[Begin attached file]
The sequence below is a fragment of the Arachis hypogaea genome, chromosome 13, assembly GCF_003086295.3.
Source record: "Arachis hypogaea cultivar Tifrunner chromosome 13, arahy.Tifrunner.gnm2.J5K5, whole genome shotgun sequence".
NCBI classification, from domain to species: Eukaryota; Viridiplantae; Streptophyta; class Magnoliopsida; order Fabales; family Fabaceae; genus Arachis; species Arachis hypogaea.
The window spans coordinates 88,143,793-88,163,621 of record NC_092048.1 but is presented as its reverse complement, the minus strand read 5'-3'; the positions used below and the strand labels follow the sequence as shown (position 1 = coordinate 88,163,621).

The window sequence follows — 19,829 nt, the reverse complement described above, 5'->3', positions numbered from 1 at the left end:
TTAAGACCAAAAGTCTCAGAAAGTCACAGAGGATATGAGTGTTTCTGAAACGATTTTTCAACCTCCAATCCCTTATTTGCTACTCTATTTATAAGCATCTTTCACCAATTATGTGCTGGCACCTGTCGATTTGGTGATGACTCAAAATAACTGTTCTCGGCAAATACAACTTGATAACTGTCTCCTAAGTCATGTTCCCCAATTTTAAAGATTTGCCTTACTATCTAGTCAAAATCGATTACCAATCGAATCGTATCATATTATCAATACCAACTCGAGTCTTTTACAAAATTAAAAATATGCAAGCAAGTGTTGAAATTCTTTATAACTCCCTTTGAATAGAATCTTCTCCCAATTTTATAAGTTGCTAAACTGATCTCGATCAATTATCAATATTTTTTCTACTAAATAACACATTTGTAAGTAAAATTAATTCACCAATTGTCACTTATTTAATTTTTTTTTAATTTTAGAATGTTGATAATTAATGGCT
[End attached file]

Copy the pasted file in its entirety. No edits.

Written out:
The sequence below is a fragment of the Arachis hypogaea genome, chromosome 13, assembly GCF_003086295.3.
Source record: "Arachis hypogaea cultivar Tifrunner chromosome 13, arahy.Tifrunner.gnm2.J5K5, whole genome shotgun sequence".
NCBI classification, from domain to species: Eukaryota; Viridiplantae; Streptophyta; class Magnoliopsida; order Fabales; family Fabaceae; genus Arachis; species Arachis hypogaea.
The window spans coordinates 88,143,793-88,163,621 of record NC_092048.1 but is presented as its reverse complement, the minus strand read 5'-3'; the positions used below and the strand labels follow the sequence as shown (position 1 = coordinate 88,163,621).

The window sequence follows — 19,829 nt, the reverse complement described above, 5'->3', positions numbered from 1 at the left end:
TTAAGACCAAAAGTCTCAGAAAGTCACAGAGGATATGAGTGTTTCTGAAACGATTTTTCAACCTCCAATCCCTTATTTGCTACTCTATTTATAAGCATCTTTCACCAATTATGTGCTGGCACCTGTCGATTTGGTGATGACTCAAAATAACTGTTCTCGGCAAATACAACTTGATAACTGTCTCCTAAGTCATGTTCCCCAATTTTAAAGATTTGCCTTACTATCTAGTCAAAATCGATTACCAATCGAATCGTATCATATTATCAATACCAACTCGAGTCTTTTACAAAATTAAAAATATGCAAGCAAGTGTTGAAATTCTTTATAACTCCCTTTGAATAGAATCTTCTCCCAATTTTATAAGTTGCTAAACTGATCTCGATCAATTATCAATATTTTTTCTACTAAATAACACATTTGTAAGTAAAATTAATTCACCAATTGTCACTTATTTAATTTTTTTTTAATTTTAGAATGTTGATAATTAATGGCT